Long time readers will recall JILL JACKSON from her days with bands called Hogtied and Jacksonville. She then went on to pop stardom with Speedway, who had a handful of pop hits including “Genie In A Bottle”, which was a Top 10 hit.
But, as Jill says in the publicity for her new album recalls, “Being signed to a major label is an amazing experience when you are 22. But with a major comes the moulding into something you never intended to be. I was touring arenas when all I wanted was to play at The Bluebird in Nashville”.
She has been involved with several projects over the years, including forming a band called “The Chaplins”, inspired by Charlie Chaplin.
Her new album, her 5th, is “Are We There Yet?” , which not only takes us on a personal journey throughout her life, but also encompasses all the various influences she’s picked up over the years.
The title track is inspired by the packing the car for the annual summer holiday trip from Paisley to Blackpool, with one Buddy Holly tape for entertainment. We’ve all been there, and Jill really captures the mood well. I love the simple solo mandolin intro.
The album kicks off with “1954”, the story of her grandparents, who met that year, and closes with “Goodbye”, a song she started when her gran was sick, and finished after she passed. That’s how personal this album is for Jill.
Every track is different. The most Country tracks include “Worries”, which is so catchy, whilst
“Hope And Gasoline” is a moody number, which takes her back to being 17 years old, leaving school, and wanting to meet the world. This is probably the strongest song on the album.
She does have a few softer ballads, like “Sweet Lullaby”, which features folk singer Kathleen MacInnes. It’s a really sweet number, and their voices blend beautifully.
“Dynamite” is a modern upbeat number, which recalls the effect crippling anxiety had on her.
From her Chaplin influence from an earlier project, Jill has a 1930’s jazzy style on a few of the songs, and, I have to say, they’re really irresistibly catchy. They include “My Baby”, “Needles And Thread”, which she refers to as her “Lindy Hop”, and “Finally” which has quite a swing to feel to it. This style really suits Jill’s vocals.
Jill has really matured as a singer and songwriter over the years. She displays incredible versatility in the material here, some of it recalling quite traumatic times in her life. Her voice is so pure, it just melts in your ears, and the production, led by the highly acclaimed Boo Heweredine, is just so perfect.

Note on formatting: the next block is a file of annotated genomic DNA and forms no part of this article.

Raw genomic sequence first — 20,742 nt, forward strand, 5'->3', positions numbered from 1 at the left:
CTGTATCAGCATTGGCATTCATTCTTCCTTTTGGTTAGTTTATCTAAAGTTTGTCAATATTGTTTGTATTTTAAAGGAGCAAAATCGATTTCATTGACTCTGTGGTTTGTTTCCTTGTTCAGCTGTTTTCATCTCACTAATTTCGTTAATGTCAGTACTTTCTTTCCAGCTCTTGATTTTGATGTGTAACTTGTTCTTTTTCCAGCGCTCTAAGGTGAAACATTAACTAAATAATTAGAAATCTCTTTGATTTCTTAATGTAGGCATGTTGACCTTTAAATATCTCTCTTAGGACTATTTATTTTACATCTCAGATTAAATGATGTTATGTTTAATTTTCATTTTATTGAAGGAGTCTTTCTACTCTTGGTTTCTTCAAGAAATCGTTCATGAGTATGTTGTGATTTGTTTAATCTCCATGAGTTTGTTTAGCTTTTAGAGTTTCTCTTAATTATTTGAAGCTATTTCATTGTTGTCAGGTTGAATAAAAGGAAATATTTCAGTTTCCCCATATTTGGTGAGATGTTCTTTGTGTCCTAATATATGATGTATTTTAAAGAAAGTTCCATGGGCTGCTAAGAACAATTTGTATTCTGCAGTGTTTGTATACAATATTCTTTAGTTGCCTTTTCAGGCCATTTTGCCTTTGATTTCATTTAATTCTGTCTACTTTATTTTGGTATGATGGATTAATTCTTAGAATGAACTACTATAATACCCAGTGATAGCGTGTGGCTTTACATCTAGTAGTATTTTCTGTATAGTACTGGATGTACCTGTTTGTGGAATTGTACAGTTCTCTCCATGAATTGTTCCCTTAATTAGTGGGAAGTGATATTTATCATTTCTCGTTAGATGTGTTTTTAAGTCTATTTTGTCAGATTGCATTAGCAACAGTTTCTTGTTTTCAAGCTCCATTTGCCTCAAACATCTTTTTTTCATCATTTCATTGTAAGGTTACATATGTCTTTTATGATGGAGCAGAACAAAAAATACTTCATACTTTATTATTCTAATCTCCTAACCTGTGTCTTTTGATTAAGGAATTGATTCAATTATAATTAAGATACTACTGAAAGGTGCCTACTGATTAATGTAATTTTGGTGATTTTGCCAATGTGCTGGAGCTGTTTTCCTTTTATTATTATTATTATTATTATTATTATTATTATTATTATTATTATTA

It’s a wonderful album. I cannot recommend it highly enough!
Next up, we have a new CD from Glasgow based bluegrass band, THE DADDY NAGGINS. The band originally formed back in 2010, and have had several line up changes along the way.
Currently the five piece outfit features original members Darren Young (guitar), Garry McFadden (banjo), Laura Beth Salter (mandolin), Hazel Mairs (double bass) and Aileen Reid (Fiddle). They all share lead and harmony vocals.
Their new 10 track was recorded “Live at Celtic Connections 2018”, in two sessions. The first five tracks were performed at The Danny Stage (broadcast live on Celtic Music Radio) at the Royal Concert Hall, and the rest in a live session at Celtic Music Radio’s studios for the “Celtic Country” programme.
The instrumentation is superb throughout, and the harmonies, as I say, are fantastic.
Their song choice is also quite wide. If you think bluegrass music not you’re cup of tea (or moonshine!), then here’s a band who will change your mind.
Yes, they can play mean bluegrass classics like “Roll On Buddy”, and instrumentals like “Flint Hill Special” and “Salt Spring”, but can also breathe new life into The Eagles’ “How Long”, Johnny & June’s “Jackson” and even Elton John’s “Rocket Man”. The also do a cover of the Merle Haggard/Tommy Collins song “Poor Broke Mixed Up Mess Of A Heart”.
The CD opens with Hazel leading the vocals on “Old New Straitsville Moonshine Run”, a good upbeat number, followed by Darren’s bikers song “1952 Vincent Black Lightening”. One track I especially liked was Michael Martin Murphy’s “Carolina In The Pines”.